Critical care paramedics are first responders to situations involving serious injuries or illnesses. The most common degree awarded to aspiring critical care paramedics is the Associate of Applied Science (AAS). This degree program generally takes two years to complete and requires clinical experience. Applicants must have paramedic or EMT experience and licensure. They'll also need to submit to a background check and demonstrate aptitude in previous academic work, specifically math and science.
Associate's Degree in Critical Care Paramedics
The coursework required by most critical care paramedic associate's degree programs is split between classroom instruction and clinical experience. Classes in topics such as pharmacology, trauma care and emergency medical treatment with hands-on practice are parts of the curriculum. The subjects listed below are typically covered:
- Cardiac care
- Human anatomy
- Emergency medical care
- Medical trauma care
Employment Outlook and Salary Info
The U.S. Bureau of Labor Statistics (BLS) predicts that jobs for emergency medical technicians and paramedics, including those working in critical care, should increase by about 7 percent between 2018 and 2028. In May of 2019, the BLS reported that the median annual earnings for these workers were $35,400.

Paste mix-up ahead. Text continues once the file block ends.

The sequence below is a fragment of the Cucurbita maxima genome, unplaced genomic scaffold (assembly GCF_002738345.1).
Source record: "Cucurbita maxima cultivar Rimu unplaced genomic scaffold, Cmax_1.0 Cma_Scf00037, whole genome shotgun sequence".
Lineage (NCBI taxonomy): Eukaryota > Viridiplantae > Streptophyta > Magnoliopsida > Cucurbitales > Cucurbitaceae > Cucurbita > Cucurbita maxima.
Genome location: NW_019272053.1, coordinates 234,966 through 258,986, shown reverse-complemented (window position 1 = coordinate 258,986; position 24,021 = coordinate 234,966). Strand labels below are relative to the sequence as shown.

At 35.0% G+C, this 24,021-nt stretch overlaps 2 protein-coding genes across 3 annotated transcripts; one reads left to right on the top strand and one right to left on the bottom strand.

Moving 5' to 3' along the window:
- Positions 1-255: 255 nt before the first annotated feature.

Continuing Education Information
Every state requires critical care paramedics to be licensed, and paramedics often must take continuing education classes in order to remain certified. Some schools offer certificates for critical care paramedics in addition to degrees in emergency medical technology.
Earning a critical care paramedic associate's degree is a worthwhile investment of time, as students will gain access to a job market expected to grow by 24% over the 2014-2024 decade. Associate's degrees take just two years to complete, but students must dedicate additional time to meet state licensure and continuing education requirements.